If you’re like many (most?) people, you feel the pull of improvement when the old year passes into the new. This year you’ll be better, stronger, healthier, kinder, more successful! You’ll throw away all of your bad habits and start fresh! This year will be different!
As reported in the Times-Tribune, “Studies show that only 8% of Americans who make a New Year’s resolution actually keep them all year and 80% have failed by the start of February.” While many Americans may take this failure in stride (after all, we tend to make–and fail at–the same resolutions year after year), people who are prone to mental health issues can be hounded by a sense of guilt, shame, and hopelessness when they fail to meet their goals.
What makes resolutions so hard to keep, and why do we keep making them anyway?
The Self-Defeating Nature of Resolutions
When we don’t like who we are, we believe that if we just got rid of that pesky self by making specific changes to our lives, we would be much better. Philosopher Alan Watts famously quotes the Chinese philosopher Lao Tzu, who characterized this sort of attempt to eliminate the self as “beating a drum in search of a fugitive.”
What happens when you beat a drum in search of a fugitive? You never find her, because the drum beats warn her away. In other words, when we try so hard to chase some “better” version of ourselves, when we loudly proclaim our resolutions to the world and to ourselves, we end up in a chase that never ends. We will never become our “best self” because that person is always in the future.
Does this mean we’re stuck with who we are right now? Do we have to just accept our bad habits and give up trying to improve? We should at least resolve to have better mental health, right?
What is Self-Improvement Anyway?
What do you want most for yourself? Probably most of us would say that, at the deepest level, we want to feel happy and content. From that base level, we tend to spiral into long lists of things we think we need to bring us this sense of happiness and inner peace.
We need to stop worrying so much; we need to lose weight; we need to be with someone who loves us completely; we need to get more sleep; we need to learn guitar; we need to eat more vegetables, etc. If we can just do all of these things, we’ll feel good. Even better, people will admire and respect us.
Can you see how these kinds of thoughts are like those drum beats, revving you up to begin the big chase for improvement?
Your Thoughts Don’t Mean Anything
New Year’s resolutions are nothing more than thoughts. It might even be argued that they are negative thoughts, being fueled as they are by discontent. In an article for the Anxiety & Depression Association of America, psychologist Michael Stein writes:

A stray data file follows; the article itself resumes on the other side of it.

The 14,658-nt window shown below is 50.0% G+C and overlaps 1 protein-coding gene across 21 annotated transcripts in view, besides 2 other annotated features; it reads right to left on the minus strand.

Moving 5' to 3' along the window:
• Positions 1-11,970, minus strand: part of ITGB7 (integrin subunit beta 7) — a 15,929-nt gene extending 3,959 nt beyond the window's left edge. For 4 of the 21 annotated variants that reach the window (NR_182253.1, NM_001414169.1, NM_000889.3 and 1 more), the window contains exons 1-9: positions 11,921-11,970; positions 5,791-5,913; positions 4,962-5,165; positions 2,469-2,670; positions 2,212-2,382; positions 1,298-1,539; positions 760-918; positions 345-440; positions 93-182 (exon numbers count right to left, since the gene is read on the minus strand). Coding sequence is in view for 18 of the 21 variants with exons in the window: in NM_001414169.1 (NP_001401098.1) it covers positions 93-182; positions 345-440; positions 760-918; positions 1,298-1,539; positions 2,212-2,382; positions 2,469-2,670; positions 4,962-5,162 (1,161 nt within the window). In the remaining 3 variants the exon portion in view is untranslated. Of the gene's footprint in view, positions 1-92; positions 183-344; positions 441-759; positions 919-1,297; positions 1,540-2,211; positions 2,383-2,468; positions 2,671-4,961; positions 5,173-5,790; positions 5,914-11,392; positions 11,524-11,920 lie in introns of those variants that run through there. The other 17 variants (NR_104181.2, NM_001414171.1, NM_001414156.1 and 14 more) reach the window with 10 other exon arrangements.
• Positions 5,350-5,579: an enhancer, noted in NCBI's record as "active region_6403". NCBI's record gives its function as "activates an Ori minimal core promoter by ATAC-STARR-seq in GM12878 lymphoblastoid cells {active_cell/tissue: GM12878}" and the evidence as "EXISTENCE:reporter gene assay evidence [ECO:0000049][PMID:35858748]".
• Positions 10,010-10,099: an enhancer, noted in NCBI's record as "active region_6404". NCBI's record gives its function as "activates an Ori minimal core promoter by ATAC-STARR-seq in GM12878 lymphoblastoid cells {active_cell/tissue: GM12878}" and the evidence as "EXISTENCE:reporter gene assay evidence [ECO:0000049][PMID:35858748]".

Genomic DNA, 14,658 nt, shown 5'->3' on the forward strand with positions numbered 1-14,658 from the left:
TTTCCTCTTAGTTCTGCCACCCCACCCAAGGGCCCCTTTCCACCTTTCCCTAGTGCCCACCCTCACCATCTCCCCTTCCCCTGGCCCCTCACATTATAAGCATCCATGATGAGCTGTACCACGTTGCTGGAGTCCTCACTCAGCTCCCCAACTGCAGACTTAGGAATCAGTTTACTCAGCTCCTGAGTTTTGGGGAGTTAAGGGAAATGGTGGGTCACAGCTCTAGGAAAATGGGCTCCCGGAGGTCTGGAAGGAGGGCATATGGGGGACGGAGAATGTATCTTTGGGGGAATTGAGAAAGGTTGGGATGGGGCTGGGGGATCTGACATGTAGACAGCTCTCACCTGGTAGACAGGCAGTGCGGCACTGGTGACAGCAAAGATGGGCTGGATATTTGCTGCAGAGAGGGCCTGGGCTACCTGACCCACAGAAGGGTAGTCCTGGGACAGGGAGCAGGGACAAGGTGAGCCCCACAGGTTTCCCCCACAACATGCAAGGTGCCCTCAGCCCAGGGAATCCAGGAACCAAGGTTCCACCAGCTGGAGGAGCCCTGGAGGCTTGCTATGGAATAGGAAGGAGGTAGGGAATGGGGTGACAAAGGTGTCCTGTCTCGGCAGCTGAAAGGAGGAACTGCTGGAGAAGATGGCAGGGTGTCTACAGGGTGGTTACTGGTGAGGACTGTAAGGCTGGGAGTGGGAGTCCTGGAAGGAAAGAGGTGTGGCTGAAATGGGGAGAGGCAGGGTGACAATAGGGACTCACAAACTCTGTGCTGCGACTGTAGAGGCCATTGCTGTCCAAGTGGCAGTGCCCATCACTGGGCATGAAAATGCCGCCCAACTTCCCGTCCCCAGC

The problem is not the fact that your mind gives you negative thoughts; the problem is that you take your mind so seriously. Just because your mind says something is important does not mean it actually is important. Just because something feels important also does not mean it is important.
Thoughts are just thoughts.
Thoughts are not facts. Thoughts are not meaningful. The content of your thoughts is not important.
When we make resolutions, we are resolving to have more thoughts. I want to exercise more becomes a series of thoughts about how and when you’ll make that happen and how you’ll feel if you don’t. I’m not going to worry so much becomes a litany of worried thoughts about whether you’re worrying right now and how worry will damage your health.
You want to feel better. You want life to be a little easier. If you’re not going to motivate yourself with resolutions or goals, then what?
One Day at a Time
Rather than looking ahead, look to the present. Be where you are right now. Observe what you’re thinking, what you’re feeling, how your body feels. From that quiet place, ask yourself, “What do I need right now?” or “What is my body drawn to do right now?” It will take time and practice to learn to hear that inner voice, but it’s okay if you don’t always get it right. You’ll be learning how to be a good friend to yourself.
Several things can help with this process: therapy and mindfulness are two good places to start. Therapy can help you become aware of your thought patterns and how they contribute to your low self-esteem. Mindfulness simply reminds you that each moment is rich and has much to offer when you tune in.
And if you’re struggling with a mental health disorder, treatment that includes therapy and medication can help you stabilize. If you need help with your mental health, don’t hesitate to contact our team at Miramont Behavioral Health in Middleton, WI. We’re here all through the holidays and into the new year.